[slime-devel] Re: #+#. bug report (with fix, maybe)

Helmut Eller heller at common-lisp.net
Sun Jan 27 10:24:11 UTC 2008

* Luis Oliveira [2008-01-22 01:33+0100] writes:

> SUPPRESS-SHARP-DOT sets things up so that #. returns a gensym instead of
> NIL in order to "avoid multiple entries for nil at toplevel in the
> source-map", according to the ChangeLog. Even if we ignore that problem,
> having #. return NIL in this case, while it would dodge the error, it
> wouldn't find or properly annotate the offending (/ 1 0) form since
> #+cl:nil usually suppresses forms.

That's true.

> The attached patch gets rid of SUPPRESS-SHARP-DOT. That not only fixes
> my original problem but also makes the following example work better
> than it before, since the (/ 1 0) form is now annotated:
>   #.'(defun foo () (/ 1 0))

True, but it seems a bit unusual to use #. for inserting big quoted

> I believe that was the case the ChangeLog entry I quoted was referring
> to. However, I have the feeling that there might be some good reason why
> #. was suppressed in the first place. Any ideas?

This thread is probably also related:

I think it boils down to the question whether *read-eval* should be
enabled or not.  

What is important, is that we can read the entire toplevel form
without raising errors and that the "shape" of the form is more or
less correct.

#. could have arbitrary side-effects.  The most common case is
probably that #. can't read or evaluate the expression and signals an
error.  Think of reading SBCL source code, which often refers to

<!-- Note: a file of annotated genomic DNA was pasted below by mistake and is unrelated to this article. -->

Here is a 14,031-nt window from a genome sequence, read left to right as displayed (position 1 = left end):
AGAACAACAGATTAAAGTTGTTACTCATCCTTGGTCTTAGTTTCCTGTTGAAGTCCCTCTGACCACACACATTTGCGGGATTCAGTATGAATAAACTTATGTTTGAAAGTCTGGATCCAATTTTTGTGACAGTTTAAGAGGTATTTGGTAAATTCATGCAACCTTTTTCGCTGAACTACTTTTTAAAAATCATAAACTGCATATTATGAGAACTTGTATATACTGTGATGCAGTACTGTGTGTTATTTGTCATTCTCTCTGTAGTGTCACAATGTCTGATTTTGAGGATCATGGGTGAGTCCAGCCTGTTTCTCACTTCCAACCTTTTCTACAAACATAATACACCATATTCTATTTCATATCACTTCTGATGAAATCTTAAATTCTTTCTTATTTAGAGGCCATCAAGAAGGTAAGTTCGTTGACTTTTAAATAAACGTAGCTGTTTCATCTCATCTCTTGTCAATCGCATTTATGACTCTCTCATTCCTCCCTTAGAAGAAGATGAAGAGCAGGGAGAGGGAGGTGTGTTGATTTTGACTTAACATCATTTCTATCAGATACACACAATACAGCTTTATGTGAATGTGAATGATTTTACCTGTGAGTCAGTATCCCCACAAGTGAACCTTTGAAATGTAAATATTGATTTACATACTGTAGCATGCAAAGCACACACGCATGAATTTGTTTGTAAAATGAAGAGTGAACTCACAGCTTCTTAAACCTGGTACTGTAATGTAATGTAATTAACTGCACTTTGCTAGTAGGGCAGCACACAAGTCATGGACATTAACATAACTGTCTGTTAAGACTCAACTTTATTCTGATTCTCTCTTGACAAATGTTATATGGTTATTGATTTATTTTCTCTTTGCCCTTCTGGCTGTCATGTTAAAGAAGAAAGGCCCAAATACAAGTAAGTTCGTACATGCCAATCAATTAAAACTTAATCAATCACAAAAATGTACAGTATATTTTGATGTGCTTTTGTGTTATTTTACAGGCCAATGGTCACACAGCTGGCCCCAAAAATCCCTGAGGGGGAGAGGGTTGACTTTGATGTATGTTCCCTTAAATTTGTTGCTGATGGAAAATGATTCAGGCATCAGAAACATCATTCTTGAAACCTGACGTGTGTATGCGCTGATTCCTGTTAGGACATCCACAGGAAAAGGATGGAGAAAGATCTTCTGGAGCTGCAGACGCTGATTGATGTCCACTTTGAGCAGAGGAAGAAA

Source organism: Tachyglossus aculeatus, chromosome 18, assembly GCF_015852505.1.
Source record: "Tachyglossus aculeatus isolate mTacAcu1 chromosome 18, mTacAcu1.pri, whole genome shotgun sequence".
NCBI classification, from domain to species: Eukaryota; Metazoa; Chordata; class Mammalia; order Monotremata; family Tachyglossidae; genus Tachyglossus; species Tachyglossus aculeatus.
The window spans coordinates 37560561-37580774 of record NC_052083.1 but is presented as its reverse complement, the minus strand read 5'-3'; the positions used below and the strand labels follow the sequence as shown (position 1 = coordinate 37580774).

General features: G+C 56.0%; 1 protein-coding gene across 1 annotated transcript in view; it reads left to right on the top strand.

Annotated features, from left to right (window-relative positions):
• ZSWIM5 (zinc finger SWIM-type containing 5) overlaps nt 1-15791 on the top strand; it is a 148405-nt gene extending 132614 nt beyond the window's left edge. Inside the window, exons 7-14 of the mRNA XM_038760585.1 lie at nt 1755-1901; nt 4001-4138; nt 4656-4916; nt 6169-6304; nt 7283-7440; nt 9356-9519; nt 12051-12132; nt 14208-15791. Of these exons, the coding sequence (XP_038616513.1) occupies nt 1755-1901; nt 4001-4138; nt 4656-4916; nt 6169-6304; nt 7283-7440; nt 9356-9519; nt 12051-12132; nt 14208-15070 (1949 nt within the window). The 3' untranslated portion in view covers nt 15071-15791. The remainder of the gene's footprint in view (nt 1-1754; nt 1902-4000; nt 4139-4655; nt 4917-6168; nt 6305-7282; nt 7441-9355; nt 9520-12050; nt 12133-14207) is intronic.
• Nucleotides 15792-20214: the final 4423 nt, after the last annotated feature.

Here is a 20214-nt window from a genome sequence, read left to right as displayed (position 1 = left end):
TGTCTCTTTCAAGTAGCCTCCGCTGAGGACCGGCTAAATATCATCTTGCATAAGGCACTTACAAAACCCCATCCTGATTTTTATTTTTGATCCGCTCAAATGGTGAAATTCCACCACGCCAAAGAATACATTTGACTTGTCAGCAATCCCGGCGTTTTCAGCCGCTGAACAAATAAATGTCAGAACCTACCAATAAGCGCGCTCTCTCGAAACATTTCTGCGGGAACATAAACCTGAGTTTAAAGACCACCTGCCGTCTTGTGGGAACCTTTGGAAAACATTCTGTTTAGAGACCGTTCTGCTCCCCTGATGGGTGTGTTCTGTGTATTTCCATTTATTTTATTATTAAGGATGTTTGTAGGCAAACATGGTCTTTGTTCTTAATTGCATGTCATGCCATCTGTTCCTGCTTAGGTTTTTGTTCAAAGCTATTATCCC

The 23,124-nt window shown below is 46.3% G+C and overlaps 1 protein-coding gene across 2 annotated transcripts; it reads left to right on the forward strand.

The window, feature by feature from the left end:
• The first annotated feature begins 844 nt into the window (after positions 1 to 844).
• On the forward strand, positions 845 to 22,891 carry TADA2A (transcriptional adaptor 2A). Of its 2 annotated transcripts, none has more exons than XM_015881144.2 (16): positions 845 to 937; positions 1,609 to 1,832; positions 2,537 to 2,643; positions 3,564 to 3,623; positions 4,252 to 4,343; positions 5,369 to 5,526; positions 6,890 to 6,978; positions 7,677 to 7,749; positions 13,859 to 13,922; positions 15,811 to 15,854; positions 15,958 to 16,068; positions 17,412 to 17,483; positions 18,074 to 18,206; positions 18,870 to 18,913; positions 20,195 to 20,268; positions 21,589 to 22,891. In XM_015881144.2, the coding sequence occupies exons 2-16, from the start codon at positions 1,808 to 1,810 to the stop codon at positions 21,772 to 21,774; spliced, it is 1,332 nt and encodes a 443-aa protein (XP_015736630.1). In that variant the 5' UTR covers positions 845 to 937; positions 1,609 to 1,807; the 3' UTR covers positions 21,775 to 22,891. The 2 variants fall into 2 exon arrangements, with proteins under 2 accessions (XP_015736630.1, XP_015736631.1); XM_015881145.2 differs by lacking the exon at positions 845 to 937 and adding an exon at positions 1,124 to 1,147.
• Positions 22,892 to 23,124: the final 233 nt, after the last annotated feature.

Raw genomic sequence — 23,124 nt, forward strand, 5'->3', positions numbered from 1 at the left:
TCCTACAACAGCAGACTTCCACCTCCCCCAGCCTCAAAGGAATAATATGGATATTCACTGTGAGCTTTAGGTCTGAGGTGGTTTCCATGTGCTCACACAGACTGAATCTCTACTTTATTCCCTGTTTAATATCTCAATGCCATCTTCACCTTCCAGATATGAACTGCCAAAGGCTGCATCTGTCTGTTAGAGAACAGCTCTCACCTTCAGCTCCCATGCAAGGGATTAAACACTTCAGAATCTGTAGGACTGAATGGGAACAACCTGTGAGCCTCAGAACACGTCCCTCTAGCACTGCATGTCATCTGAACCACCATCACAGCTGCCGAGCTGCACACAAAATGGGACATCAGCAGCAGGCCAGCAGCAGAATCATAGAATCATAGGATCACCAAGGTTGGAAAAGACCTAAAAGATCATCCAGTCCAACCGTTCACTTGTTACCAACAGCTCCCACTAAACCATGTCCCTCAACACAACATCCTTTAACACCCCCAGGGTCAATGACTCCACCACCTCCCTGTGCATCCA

packages or constants which no longer exist at runtime.  Also, in most
cases the actual expression returned by #. is irrelevant because we
must skip over it anyway (#+#. is an exception).  For the lookup in
the source-map it doesn't matter much if we intern symbols in the
wrong package (unnecessary interning is annoying, but not fatal).  But
the proper package is usually important for #., since the expression
must be evaluated.

We could try both, first reading with *read-eval* enabled and if that
fails retry with *read-eval* disabled. (Let's assume we can rewind the
underlying stream.)  But that's somewhat complicated and isn't a 100%
solution either.

Your proposal, let *read-eval* be whatever it was, sounds better.
I will apply the patch.

> (BTW, it took me a while to figure out this bug was coming from within
> SLIME itself, and it might have taken even longer if someone hadn't
> noticed that compiling the software in question without SLIME worked
> without problem. Perhaps it would be helpful to somehow report internal
> errors as such?)

That sounds like a good idea.  We have to think about how to do it
without cluttering the code to much.


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